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Novel Lens Delivers Controlled Doses of Medicine

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BOSTON, Sept. 29, 2016 — A contact lens-based system that uses a strategically placed drug polymer film to deliver medication gradually to the eye was shown to be as effective as daily eye drops in a preclinical model for managing glaucoma. In a study supported by a grant from the Boston Children's Hospital, the effect of the drug-eluting contact lens was assessed in four glaucomatous monkeys. The researchers showed that the contact lens with lower doses of latanoprost delivered the same amount of eye pressure reduction as the eye drop version of the medication. The lenses delivering higher doses of latanoprost had better pressure reduction than the drops.

The novel contact lens design contains a thin film of drug-encapsulated polymers in its periphery. The drug-polymer film slows the drug coming out of the lens.
A contact lens designed to deliver medication gradually to the eye may improve outcomes for patients who struggle with imprecise, difficult-to-self-administer eye drops. Courtesy of John Earle Photography.
Because the film is on the periphery, the center of the lens remains clear, allowing for normal visual acuity, breathability and hydration. The lenses can be made with no refractive power or with the ability to correct the refractive error in nearsighted or farsighted eyes.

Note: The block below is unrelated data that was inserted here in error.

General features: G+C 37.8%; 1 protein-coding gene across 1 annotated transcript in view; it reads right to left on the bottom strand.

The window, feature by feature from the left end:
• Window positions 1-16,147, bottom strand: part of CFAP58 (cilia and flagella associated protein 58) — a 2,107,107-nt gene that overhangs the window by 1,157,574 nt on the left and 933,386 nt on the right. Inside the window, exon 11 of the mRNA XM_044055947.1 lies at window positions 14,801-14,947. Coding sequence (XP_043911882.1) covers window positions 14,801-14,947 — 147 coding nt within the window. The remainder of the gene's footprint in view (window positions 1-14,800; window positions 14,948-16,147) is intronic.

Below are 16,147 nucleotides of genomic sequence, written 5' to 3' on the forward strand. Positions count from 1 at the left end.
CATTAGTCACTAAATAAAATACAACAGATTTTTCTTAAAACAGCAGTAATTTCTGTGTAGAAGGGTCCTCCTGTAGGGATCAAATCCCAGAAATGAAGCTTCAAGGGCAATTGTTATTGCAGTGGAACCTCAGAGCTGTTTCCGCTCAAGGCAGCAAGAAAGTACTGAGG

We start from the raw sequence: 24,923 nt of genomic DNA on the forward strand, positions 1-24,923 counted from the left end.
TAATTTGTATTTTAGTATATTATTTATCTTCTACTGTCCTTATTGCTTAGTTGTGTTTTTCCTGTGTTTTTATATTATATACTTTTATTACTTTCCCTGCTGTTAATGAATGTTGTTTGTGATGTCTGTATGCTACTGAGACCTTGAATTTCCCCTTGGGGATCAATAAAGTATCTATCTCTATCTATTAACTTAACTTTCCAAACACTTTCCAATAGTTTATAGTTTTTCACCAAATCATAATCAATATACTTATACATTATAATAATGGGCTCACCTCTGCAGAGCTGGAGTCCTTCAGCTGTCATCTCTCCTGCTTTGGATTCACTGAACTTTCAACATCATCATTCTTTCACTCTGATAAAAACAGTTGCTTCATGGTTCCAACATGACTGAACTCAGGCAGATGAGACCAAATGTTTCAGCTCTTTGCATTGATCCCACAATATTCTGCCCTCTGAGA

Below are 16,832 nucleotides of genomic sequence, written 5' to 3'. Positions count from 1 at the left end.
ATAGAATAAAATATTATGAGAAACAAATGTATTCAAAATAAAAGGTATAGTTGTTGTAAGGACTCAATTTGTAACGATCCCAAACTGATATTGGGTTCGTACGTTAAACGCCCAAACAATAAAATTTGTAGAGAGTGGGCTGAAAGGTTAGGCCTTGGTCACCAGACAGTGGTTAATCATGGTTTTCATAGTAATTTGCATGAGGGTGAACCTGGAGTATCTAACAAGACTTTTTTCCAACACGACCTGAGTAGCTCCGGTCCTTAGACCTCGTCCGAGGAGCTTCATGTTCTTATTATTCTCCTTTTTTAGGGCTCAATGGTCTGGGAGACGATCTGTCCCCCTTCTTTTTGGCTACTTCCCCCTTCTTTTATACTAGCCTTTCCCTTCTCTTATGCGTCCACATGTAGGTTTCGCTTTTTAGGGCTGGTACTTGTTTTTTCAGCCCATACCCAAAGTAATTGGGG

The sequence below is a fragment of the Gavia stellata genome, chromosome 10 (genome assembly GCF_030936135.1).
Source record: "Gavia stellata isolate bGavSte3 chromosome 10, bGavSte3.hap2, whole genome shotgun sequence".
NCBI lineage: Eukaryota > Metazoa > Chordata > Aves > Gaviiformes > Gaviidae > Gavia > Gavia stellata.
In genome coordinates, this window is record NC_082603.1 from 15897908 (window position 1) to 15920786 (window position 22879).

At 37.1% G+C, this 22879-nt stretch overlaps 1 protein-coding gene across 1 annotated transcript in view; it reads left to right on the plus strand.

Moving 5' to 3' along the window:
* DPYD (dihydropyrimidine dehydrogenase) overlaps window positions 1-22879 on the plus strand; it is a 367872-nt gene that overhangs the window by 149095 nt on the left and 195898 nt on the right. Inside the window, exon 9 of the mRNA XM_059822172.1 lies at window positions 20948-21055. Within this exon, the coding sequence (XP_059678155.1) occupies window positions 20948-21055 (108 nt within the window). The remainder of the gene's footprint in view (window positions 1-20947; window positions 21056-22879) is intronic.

"Instead of taking a contact lens and allowing it to absorb a drug and release it quickly, our lens uses a polymer film to house the drug, and the film has a large ratio of surface area to volume, allowing the drug to release more slowly," said Daniel S. Kohane, M.D., director of the Laboratory for Biomaterials and Drug Delivery at Boston Children's Hospital.

"We found that a lower-dose contact lens delivered the same amount of pressure reduction as the latanoprost drops, and a higher-dose lens, interestingly enough, had better pressure reduction than the drops in our small study," said Joseph B. Ciolino, M.D., an ophthalmologist at Massachusetts Eye and Ear and an assistant professor of ophthalmology at Harvard Medical School. "Based on our preliminary data, the lenses have not only the potential to improve compliance for patients, but also the potential of providing better pressure reduction than the drops."

Contact lenses have been studied as a means of ocular drug delivery for nearly 50 years, yet many such lenses are ineffective because they dispense the drug too quickly.

The research was published in Ophthalmology (doi: 10.1016/j.ophtha.2016.06.038).
Sep 2016
Research & TechnologyAmericasopticslensesglaucoma

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